“What do you mean, Papa?” Inquisitive Cyrus could not even be contained by a tale of dragon lore.
“Many years after,” James began again, “As men came into being and began to fight and enslave the dragons, a false believer emerged. He presented the idea that Jindri had abandoned the dragons and that she no longer deserved to be worshiped. He had a following. Dragons doubted. They were easily swayed and so Jindri lost influence. Only those dragons who’s parents’ parents were believers still know the sun dances. They are the only ones that still protect her legacy and present her with the appeasements necessary to keep this world safe, for though she is a mother, she is fiercely protective of her offspring and we would surely be annihilated if she chose to make it so.”
“Why do they protect us, Papa?” Cyrus tugged on his father’s pants, drawing James’ mind and imagination back to the land and time that they inhabited. “We hurt them!” Cyrus insisted. “They have no reason to help us.”
“Many times it those we expect least to help us or care about us that do.” One last seemingly tortured shriek rebounded off and across the hills, echoing as their thoughts shifted and father and son turned to watch the dragon.
With one forceful thrust of her wings, she propelled herself higher. Then, in tandem with one dying howl, she plummeted to the earth in unison with the fading sun. Once both had left the horizon, father and son rose.
“Are you ready to continue back, Your Majesty, Your Highness?” One of the many guards enquired of the king and prince.
“I believe so.” With that, James lifted his son to his shoulders, denying the guards their offer to carry the prince, and the group headed towards the inner circle of the castle. As the walked down the hill, remnants of the shriek met them, accompanied by the sulfurous smell of dragon smoke. Each man in the group scrunched a nose up in an effort to minimize the effects of the smell, yet all failed. The smell, like all other attributes of the dragon, was designed to instill fear within the beholders. As the group left the scene of the sun’s worship and worshiper, the event faded from their mind, replaced by those mundane concerns that fill daily life. The dragon and her goddess remained a mystery. Only the taste of smoke lingered on the humans’ tongues.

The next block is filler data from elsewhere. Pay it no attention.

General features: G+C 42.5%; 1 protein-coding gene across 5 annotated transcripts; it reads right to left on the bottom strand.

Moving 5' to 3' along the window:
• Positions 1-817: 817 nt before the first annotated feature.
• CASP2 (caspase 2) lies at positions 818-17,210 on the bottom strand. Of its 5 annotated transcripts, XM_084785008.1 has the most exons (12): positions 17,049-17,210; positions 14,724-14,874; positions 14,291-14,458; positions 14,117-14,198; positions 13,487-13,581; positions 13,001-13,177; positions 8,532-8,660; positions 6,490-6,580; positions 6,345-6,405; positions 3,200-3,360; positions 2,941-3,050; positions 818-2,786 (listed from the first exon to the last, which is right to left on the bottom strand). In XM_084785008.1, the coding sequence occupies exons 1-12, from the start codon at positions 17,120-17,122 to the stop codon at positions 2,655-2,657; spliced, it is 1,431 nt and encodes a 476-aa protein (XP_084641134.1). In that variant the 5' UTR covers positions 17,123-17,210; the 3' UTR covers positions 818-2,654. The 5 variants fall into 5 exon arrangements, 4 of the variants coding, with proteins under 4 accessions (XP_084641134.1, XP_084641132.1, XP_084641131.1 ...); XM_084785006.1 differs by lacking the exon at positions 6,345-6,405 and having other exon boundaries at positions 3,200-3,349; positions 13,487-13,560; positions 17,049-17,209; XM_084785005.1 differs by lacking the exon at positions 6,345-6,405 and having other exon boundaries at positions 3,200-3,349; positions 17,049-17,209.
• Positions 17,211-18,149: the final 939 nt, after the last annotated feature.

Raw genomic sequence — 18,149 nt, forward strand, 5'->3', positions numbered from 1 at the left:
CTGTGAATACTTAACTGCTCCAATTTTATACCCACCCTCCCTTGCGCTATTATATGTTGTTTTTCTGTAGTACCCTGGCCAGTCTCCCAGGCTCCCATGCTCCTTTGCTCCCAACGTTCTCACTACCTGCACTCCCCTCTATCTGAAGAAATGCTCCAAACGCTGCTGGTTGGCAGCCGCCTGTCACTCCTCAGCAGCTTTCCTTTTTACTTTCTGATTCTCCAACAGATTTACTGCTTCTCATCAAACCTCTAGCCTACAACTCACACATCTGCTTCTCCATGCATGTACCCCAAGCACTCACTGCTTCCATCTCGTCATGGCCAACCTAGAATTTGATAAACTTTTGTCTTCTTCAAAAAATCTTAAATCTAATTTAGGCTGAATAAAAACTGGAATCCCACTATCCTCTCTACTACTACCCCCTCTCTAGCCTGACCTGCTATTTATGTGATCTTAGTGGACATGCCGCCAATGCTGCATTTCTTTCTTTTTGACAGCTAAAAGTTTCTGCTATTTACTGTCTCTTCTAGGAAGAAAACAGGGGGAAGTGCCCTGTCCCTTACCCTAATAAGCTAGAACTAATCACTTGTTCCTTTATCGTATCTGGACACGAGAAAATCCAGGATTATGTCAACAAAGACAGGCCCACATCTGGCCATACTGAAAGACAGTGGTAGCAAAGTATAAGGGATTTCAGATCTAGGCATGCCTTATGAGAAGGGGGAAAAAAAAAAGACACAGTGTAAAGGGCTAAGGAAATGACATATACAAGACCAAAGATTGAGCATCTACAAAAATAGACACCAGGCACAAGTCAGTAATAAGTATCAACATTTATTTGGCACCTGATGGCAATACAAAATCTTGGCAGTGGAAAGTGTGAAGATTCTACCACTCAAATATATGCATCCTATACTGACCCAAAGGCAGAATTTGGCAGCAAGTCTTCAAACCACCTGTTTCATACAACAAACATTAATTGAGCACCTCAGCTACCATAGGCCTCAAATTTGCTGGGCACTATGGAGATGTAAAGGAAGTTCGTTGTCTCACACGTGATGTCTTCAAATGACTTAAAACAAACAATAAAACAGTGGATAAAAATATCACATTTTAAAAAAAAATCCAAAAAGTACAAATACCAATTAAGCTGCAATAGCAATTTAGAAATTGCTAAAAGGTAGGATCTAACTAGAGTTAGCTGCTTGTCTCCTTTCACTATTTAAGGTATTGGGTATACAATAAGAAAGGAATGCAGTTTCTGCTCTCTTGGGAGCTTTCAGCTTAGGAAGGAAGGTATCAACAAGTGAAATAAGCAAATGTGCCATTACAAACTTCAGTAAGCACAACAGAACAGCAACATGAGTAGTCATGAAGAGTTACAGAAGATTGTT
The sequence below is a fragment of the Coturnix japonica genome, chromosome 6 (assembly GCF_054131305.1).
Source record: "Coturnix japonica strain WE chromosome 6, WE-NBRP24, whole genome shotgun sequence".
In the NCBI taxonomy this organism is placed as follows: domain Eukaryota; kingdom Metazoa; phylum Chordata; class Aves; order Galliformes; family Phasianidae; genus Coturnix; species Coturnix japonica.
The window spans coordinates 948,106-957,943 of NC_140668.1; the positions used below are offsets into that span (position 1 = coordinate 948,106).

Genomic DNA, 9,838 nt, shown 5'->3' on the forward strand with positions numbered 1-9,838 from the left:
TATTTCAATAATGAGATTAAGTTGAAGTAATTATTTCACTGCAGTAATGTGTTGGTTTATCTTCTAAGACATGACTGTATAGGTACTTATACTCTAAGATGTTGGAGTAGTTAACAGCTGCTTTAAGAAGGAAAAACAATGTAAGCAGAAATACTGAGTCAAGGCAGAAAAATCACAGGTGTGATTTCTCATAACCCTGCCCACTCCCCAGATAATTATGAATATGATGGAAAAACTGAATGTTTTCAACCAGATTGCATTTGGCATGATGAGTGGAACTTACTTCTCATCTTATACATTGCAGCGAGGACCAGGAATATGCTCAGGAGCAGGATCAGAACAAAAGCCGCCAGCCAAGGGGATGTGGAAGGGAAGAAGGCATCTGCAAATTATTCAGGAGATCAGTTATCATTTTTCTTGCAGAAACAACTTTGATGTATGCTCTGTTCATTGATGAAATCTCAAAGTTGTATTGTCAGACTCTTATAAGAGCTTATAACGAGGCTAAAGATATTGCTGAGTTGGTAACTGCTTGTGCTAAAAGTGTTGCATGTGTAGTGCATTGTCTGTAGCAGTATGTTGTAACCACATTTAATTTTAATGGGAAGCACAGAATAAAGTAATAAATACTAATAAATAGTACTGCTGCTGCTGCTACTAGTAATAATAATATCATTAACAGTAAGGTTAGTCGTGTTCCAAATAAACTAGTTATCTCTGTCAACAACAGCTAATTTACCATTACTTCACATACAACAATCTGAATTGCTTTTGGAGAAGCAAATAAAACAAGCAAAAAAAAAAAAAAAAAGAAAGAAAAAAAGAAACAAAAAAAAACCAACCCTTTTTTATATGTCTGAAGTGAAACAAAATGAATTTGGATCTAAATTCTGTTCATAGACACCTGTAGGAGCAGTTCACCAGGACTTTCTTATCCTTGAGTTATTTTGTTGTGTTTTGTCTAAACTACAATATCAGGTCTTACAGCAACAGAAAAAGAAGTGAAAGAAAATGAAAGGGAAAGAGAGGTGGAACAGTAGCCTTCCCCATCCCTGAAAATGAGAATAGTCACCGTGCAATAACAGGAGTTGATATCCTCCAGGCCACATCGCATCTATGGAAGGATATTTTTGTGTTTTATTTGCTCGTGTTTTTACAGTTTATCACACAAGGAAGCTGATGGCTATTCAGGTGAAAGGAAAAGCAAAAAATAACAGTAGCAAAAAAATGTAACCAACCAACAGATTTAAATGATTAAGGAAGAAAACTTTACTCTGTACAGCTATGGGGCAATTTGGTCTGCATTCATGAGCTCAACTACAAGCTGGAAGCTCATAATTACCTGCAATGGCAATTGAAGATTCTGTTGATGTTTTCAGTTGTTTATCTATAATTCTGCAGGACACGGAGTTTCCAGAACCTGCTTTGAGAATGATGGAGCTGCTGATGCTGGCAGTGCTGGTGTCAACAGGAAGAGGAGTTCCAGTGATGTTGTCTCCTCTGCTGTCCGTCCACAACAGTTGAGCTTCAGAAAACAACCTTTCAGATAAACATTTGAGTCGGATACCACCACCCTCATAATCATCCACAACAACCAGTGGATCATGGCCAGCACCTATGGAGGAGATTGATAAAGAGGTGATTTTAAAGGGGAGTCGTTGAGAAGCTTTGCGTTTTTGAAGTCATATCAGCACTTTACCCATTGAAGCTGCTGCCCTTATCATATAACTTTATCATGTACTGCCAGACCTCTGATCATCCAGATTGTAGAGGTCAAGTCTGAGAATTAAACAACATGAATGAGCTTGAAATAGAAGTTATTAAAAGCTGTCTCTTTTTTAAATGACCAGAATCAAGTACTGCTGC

“In many cases it is the weak that fall by the side of the road. This is the natural order of things. If one cannot survive then he must die. You must not fall. You must prevail.
“War. It invades. It destroys. Death, dark, dank death, rules all. The creative conscripted, the devoted drafted and the enterprising enlisted. War kills. In every culture it is the same. And yet, I trust you all not to fall prey to these evils.” A reedy man of advanced age strode across the room, intent on sharing his message. “War is coming and we must not give in. We are the future. You must continue on.” With that he silently picked up his briefcase and left the room, pausing not even a second to gauge the reaction of his rapt audience.
Slowly, the listeners began to stir, emerging from the trance that the man’s impassioned speech had placed them in. A whisper floated through the room, no one claiming ownership of it. “I don’t want to die. I don’t want my art to die.”
The poignancy of the remark touched each and every person in the room, regardless of age, race, or artistic affiliation. For a moment, it appeared that someone would respond but before anything could happen, the room lapsed into silence again.
Suddenly, the youngest member of the assembled group, a child of only eight years, stood, her young voice piercing straight through to the souls of her listeners. “We might die, but it will be worth it. We must protect that which is important. We must not lose ourselves in the fight that follows. Our art will never die. We will protect it with our lives. We are the future. We must continue on.” With that, she too left the room, belatedly following the man. After her came the middle-aged singer and then the elderly artist and then the young poet and then more followed and even more, ‘till the room was empty with only echoing thoughts indicating the presence of so many active minds in one place.
The group marched. They marched forward towards the fight, each arming themselves with their chosen weapon, one with a baton, another with an oboe, the next with a pen. Like war, they invaded. They brought ideas, innovation, invention. Their invasion was one that was welcomed. It was celebrated and through invasion, they brought peace, stability, and calm to a war-torn area. Through their invasion, they picked up those who had fallen by the side of the road, denying nature the right to the fallen’s lives.
Through inspiration, they defeated greed. Their invasion harmed none and elevated all, a sentiment that all should emulate. Let one’s presence help, not harm. Be not that which destroys but that which creates.